These sheets can provide a contemporary look in your bathroom and are naturally water-resistant. You also won't have to worry about installing and maintaining grout when using these sheets, as they are simply screwed into place with caulk applied on their seams. You can use the sheets on the non-splash area of your shower or the entire shower itself (though the latter may look a bit industrial).

Solid Stone Slabs

Black tiled bathroom corner

If you are looking to create a bathroom fit for a king (or queen), solid stone slabs are the way to go. Keep in mind that this option may be more expensive than other alternatives, but it's so worth it. The stones can be installed in the entire bathroom wall or just the non-splash areas. You can also mix and match different stones for a mosaic or ancient-Roman appeal.

Installation is fairly easy, only requiring the stones to be pre-cut and applied using caulk. You can install the stone slabs yourself or outside outsource the job to a contractor, and it shouldn't take more than a day's worth of work to do.


Modern contemporary style bathroom with beige tile walls, black and white pattern floor, wooden shelves and cabinet

Paint is probably one of the easiest and cheapest alternatives can you decorate your bathroom walls. Not only can they offer unlimited and creative decorating options, but it can be applied within an hour. Paint may not be as durable as tile, panels, stones, or other options (though there are waterproof paints available). However, if you make sure that the bathroom walls are waterproof, the painted surface can last quite a while.


You may not have heard of Ceramin, as it's a relatively new wall and flooring alternative gaining popularity throughout Europe. Ceramin is a waterproof composite material; totally contaminant free and 100% recyclable. The cool thing about this material is that it can be designed to look like ceramic tiles, wood, or natural stone. This means that you can use this Ceramin for any decor and your bathroom.

It is available in a variety of designs, styles, and colors. If you are looking for a way to give your bathroom a spa-like feel, this material may be worth inquiring about at your local improvement store.

Acrylic Sheets

Acrylic sheets offer a super simple installation and a traditional or contemporary feel to your bathroom. These water-resistant sheets are typically sold individually or in sets of at least 5 to 10. Acrylic sheets can be inexpensive or on the high end of the call spectrum, depending on the manufacturer and the design that you choose.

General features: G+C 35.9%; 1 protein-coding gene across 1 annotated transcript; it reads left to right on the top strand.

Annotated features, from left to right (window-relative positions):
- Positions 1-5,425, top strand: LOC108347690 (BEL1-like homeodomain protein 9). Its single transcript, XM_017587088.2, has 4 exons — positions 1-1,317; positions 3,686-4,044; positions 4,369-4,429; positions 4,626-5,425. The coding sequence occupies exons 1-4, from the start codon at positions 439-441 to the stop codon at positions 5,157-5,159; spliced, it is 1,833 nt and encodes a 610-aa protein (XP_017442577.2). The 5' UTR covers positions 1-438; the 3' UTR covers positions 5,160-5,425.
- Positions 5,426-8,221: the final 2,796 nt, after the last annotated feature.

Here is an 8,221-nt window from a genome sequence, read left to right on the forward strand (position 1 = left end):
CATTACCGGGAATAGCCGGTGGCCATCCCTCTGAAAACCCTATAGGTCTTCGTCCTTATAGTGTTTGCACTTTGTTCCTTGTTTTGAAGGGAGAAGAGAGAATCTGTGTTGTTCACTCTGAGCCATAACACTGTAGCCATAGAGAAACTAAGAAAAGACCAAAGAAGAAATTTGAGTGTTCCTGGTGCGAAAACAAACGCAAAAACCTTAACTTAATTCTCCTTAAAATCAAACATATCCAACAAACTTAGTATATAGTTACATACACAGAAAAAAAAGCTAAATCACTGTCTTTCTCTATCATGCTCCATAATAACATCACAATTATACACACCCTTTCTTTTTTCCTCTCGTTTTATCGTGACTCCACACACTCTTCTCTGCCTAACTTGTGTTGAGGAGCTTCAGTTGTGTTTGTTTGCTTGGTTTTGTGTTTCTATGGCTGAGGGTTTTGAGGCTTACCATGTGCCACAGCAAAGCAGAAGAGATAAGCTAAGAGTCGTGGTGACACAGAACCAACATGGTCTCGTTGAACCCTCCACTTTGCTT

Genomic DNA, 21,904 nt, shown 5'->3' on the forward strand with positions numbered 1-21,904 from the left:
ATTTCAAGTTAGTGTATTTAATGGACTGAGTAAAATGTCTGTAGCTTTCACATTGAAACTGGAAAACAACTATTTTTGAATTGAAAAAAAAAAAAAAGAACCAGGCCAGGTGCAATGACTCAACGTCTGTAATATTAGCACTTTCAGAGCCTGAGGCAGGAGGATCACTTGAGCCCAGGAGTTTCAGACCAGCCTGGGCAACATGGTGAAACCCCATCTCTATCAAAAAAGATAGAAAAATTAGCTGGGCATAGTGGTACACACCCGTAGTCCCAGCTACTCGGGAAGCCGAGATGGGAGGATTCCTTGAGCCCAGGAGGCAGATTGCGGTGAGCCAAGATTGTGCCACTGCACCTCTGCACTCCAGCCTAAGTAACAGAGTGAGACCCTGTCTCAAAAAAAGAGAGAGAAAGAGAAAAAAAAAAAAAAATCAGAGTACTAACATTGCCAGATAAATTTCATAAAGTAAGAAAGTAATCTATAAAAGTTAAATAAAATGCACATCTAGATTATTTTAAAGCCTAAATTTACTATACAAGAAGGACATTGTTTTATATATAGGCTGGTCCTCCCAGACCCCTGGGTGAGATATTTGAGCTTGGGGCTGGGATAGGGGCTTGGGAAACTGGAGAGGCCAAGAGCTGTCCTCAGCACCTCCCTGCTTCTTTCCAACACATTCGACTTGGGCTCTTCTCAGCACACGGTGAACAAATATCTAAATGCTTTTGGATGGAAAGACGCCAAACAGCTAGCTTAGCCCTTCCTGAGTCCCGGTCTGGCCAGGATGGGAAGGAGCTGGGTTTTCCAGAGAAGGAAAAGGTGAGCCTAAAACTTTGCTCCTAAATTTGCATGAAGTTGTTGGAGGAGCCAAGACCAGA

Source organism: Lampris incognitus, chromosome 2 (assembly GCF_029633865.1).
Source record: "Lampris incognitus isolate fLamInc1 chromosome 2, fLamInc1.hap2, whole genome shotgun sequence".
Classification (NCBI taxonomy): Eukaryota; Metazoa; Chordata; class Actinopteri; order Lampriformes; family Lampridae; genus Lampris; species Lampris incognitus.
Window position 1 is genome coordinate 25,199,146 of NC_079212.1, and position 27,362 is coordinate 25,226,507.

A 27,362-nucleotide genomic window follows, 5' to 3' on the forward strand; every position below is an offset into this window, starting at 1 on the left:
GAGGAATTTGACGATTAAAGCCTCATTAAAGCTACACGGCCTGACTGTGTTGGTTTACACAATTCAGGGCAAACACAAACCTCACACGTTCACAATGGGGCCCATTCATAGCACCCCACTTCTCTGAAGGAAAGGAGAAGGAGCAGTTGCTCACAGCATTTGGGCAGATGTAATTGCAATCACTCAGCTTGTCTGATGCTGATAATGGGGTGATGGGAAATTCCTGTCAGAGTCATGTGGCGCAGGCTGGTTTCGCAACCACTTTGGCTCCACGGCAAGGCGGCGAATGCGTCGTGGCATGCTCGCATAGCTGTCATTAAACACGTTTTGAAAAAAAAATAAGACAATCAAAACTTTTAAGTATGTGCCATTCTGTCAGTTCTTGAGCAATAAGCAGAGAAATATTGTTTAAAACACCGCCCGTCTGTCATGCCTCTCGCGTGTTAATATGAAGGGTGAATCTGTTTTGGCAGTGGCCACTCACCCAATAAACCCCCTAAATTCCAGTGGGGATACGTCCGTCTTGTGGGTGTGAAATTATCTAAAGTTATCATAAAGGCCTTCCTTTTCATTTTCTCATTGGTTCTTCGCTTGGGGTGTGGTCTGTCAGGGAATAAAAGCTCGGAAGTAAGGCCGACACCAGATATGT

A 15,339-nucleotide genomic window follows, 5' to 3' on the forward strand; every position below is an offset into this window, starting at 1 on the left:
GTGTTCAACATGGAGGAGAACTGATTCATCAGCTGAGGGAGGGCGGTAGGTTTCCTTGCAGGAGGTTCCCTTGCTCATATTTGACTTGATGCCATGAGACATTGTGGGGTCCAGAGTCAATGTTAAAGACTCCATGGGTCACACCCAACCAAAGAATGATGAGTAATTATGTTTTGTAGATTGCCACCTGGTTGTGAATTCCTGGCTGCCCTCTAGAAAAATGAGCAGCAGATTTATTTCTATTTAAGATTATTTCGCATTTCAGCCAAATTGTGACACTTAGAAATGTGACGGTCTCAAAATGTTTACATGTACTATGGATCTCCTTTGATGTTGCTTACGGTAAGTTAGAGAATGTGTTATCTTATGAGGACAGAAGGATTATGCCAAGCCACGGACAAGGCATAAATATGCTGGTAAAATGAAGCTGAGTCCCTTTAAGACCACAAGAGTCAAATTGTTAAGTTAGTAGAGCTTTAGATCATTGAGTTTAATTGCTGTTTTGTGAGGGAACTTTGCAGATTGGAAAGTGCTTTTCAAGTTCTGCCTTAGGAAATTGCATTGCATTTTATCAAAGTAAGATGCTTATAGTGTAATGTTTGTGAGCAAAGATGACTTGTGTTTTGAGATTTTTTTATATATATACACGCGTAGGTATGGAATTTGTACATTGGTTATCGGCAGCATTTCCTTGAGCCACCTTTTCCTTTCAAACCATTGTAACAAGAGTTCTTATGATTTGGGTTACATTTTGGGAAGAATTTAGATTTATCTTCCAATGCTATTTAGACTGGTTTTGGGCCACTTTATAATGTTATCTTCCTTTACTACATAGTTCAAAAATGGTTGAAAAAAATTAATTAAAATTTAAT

The only downside is that they may have limited color availability (such as white and off-white). However, you don't have to worry about cleaning shower grout with these sheets, and they only require a frequent wipe down to keep them clean.

Interior of a bathroom undergoing construction

Do bathroom walls need to be waterproofed?

Yes. Your bathroom must have a waterproof membrane beneath the tile's bonding mortar or other material on its wall surface. Bathroom walls are exposed to moisture and direct water daily, making waterproofing a must to prevent issues with mold, leaks, and possible structural damage.

Where should pictures be placed in a bathroom?

Pictures can be placed anywhere in a bathroom. Common areas include above the toilet (centered) or on the walls adjacent to the shower. You can also add a couple of pictures on both sides of your vanity.

How do I make my bathroom look expensive?

There are several ways that you can make your bathroom look more expensive. Here are a few:

  • Lay a bathtub table across your tub and place a book and a sage smudge stick on top of it.
  • Replace your current curtain rod with a curved rod to make your shower look a bit fancier.
  • Take a magic eraser to the caulk and grout around your shower to make it sparkly white.
  • Place a waterproof speaker on your shower wall and add a few nature sounds-- make your own little spa right at home.
  • Place your sink soap bar on a handful of pebbles so that the water can drain on them instead of a soapdish.
  • Add a few small plants to the window sills of your bathroom--succulents will stand out most.
  • Hang a groovy bar light on a hook and attach it to your bathroom wall for beautiful light effects.
  • Use glass jars to stock your daily grooming essentials such as soap, cotton balls, and Q-tips.

Wrapping Things Up

Interior of 1970's style master bathroom with old fashioned wall paper design, old bathroom finishes and carpet in closet area

We hope that this post has introduced you to the other wall options available for your bathroom.

Before you go check out our other posts:

81 Coastal Bathroom Ideas That Will Inspire You

53 Industrial Bathroom Ideas

An interior of 1970's style master bathroom with old fashioned wall paper design, old bathroom finishes and carpet in closet area, What Can You Put On Bathroom Walls Instead Of Tiles?

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One comment

  1. I have several boxes of Smartcore – Waterproof Interlocking Luxury Vinyl Plank Flooring left over. Can I use this as a surround for a stand alone tub?